Yesterday, my therapist and I spoke about control. Specifically, the desire to control people and things outside ourselves. She said exactly what every mental health professional and book I’ve ever come across has said–that the only thing in this world we can control is ourselves. But then she added something I’d heard, before, but never quite understood. She said that when we feel fear, it is because we do not TRUST OURSELVES. That fear is a lack of confidence in our own ability to manage the things that happen or might happen to us.
She went on to say that this lack of confidence is the root of all anxiety. That those of us who suffer with anxiety are constantly looking to control everything external about our lives, because we are afraid that if the thing we deem bad or scary happens to us we will not be able to handle it.
“Every fear has a root,” she said. “Our job is to find that root, because once we find it, we can then address the core need that drives the fear.”
For instance, I struggle with “FOMO” (fear of missing out.) Whenever my partner goes places and does things without me, I become anxious and afraid. But that fear, like every fear, has a root—it’s not about my partner doing things without me, it’s about the fact that somewhere along the way I learned that others going and doing things without me equaled rejection and abandonment. So my core need is to belong and my fear is a lack of confidence in my ability to handle rejection and abandonment.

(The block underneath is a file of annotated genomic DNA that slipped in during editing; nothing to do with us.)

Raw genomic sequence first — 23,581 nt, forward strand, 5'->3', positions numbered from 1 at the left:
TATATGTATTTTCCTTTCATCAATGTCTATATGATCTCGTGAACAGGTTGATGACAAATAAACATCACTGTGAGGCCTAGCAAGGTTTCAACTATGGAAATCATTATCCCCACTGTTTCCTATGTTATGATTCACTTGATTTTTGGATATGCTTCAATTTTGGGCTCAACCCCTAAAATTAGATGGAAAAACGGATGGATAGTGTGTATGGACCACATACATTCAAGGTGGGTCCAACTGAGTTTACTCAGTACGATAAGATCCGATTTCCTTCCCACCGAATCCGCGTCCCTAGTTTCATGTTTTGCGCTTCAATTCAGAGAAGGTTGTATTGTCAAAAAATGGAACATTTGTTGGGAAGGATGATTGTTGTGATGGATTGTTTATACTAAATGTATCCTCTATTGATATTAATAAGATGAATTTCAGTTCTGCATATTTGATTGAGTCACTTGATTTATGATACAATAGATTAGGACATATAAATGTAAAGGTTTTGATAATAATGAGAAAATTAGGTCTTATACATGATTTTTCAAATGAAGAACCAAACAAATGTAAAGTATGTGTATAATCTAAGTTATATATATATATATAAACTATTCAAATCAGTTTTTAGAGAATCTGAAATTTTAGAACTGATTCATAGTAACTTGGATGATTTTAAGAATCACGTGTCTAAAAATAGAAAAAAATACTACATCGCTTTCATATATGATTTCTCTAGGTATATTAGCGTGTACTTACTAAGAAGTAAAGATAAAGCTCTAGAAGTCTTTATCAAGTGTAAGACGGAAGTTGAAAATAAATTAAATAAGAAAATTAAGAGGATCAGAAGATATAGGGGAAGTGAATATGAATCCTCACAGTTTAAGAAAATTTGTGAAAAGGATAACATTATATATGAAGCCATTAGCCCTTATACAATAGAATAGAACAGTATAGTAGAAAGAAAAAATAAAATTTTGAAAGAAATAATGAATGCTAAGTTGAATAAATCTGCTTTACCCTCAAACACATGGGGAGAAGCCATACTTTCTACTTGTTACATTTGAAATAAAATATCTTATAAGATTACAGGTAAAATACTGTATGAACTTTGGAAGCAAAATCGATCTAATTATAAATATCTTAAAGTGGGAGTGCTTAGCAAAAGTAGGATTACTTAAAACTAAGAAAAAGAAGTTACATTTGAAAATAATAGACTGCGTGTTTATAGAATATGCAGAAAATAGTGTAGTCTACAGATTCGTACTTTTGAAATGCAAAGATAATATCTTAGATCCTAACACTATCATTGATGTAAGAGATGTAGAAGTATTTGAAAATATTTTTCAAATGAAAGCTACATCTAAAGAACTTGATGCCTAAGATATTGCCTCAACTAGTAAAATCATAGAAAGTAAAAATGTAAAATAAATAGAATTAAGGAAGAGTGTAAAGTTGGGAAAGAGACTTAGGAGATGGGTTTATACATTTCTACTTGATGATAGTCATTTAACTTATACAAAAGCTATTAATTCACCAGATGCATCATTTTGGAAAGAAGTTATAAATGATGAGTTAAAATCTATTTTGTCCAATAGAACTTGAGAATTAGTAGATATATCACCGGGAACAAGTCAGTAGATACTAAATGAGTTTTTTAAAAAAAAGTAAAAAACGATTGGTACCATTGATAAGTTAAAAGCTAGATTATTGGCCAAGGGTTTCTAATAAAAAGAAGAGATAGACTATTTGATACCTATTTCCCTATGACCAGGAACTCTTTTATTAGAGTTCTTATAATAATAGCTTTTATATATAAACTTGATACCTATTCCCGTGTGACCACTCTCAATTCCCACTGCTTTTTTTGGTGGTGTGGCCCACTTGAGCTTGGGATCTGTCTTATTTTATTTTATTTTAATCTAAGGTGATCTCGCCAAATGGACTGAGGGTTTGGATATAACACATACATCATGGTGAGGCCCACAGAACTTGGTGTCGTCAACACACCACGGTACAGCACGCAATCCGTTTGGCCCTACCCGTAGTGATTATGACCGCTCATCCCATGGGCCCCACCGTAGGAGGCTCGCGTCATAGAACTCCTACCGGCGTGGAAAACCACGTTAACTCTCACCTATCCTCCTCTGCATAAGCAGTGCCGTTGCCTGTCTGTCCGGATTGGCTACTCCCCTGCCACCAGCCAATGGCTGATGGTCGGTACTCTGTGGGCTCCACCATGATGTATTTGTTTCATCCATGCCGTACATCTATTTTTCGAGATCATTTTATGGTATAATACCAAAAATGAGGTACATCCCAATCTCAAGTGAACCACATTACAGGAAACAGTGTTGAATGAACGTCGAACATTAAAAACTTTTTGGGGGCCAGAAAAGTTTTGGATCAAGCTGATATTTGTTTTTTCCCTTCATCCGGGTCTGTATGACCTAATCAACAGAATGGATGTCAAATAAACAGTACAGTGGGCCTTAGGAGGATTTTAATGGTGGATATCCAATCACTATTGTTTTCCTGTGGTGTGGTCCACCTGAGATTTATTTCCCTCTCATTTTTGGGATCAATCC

Here’s the amazing thing about this:
If I walk the fear backward, I eventually get to the root of my own lack of confidence, and that is something within my power to change. To give an easy example, (though not one I’m currently struggling with) if I walk backward through the fear, the statement: “I am afraid my partner will cheat on me,” eventually becomes: “I am afraid of rejection, losing my partner, and losing trust” which eventually becomes “I am afraid that I cannot get over rejection, I cannot get over losing my partner, and I do not know how to trust once trust is broken.”
The difference might seem slight, but it changes everything. In the first statement (where most of us usually stop), the only possible action I have to prevent my fear from becoming a reality is to constantly monitor my partner for signs of cheating and try to control their behavior in an effort to make sure that never happens. With the last statement, however, the solution can be found within myself. I can learn how to handle rejection in appropriate, healthy ways; get over loss; and trust again, even after heartbreak.
And in that tiny, tiny shift, the world suddenly looks a little less scary. I may not yet know how to trust again if my partner cheats on me, but I can learn. And in that, there is a tremendous amount of peace. My job becomes less about making sure nothing “bad” ever happens, and more about making sure I can handle whatever happens. Whether it’s the loss of a home, a job, a relationship, physical health, or the failure of achieving a lifetime goal, my focus changes from making sure these things never happen to building the skills and acquiring the tools necessary to become confident in my ability to travel successfully through everything that comes my way. As Glennon Doyle once said:
“Every time I’ve walked through the mess that I thought would burn me up, I’ve come through unscathed. And after doing this often enough you learn that you can go through anything. The secret is not that I have to avoid the fires, but that the fires will never burn me up.
I have learned that I am fireproof.”